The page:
Art Historian Mona Hadler describes this sculpture as epitomizing the Surrealist process of "free association of disparate ideas." Indeed, Hare combines many objects and shapes and creates a strange figure that seems to float in space. The figure is a hybrid entity, somewhere between a living creature and an inanimate object. It has no human attributes, except maybe the chest, but at the same time, it is clearly seated at a desk surrounded by human objects. Further the unrecognizable nature of the "game" adds another layer of mystery that draws in the viewer. The viewer is led to create the game in their own mind. Hadler points out that Hare has always wanted the viewer to actively participate, even in the act of literally moving the work. She explains, "The complexity and multiplicity of imagery of Hare's sculpture force an active process of viewing." The tensions that Hare's sculpture creates - animate/inanimate, stabile/mobile, seen/unseen, reality/fantasy - keep the viewers engaged.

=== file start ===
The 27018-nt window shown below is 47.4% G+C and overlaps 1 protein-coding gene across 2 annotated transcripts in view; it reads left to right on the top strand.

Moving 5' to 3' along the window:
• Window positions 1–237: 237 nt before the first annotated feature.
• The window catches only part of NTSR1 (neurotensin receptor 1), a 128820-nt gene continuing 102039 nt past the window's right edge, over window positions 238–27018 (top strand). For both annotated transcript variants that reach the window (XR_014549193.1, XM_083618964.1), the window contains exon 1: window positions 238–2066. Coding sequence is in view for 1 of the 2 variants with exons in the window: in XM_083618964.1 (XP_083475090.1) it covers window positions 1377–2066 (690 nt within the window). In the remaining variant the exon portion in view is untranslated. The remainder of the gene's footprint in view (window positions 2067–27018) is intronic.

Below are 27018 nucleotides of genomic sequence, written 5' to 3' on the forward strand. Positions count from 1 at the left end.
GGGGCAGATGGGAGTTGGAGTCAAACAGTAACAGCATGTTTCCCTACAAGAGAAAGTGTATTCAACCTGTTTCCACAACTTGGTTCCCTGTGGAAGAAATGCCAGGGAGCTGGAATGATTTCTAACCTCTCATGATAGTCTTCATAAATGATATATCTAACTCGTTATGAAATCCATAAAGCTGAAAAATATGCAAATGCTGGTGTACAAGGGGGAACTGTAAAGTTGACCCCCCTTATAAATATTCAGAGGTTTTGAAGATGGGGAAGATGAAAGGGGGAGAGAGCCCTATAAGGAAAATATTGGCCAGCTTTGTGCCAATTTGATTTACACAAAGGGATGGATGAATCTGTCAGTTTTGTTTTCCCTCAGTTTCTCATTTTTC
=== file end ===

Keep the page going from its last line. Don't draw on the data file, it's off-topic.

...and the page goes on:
Bronze - Museum of Modern Art, New York



This sculpture is part of a series that Hare created in the 1950s and that integrated elements of the natural landscape. The artist believed that art should have some relation to the physical world and not be entirely abstract. This work consists of a sun-like form at the top held by steel rods over a rock. There are also two other round forms between the sun and the rock that could represent a moon and a star. The vertical straight fragments of steel evoke lines of falling rain.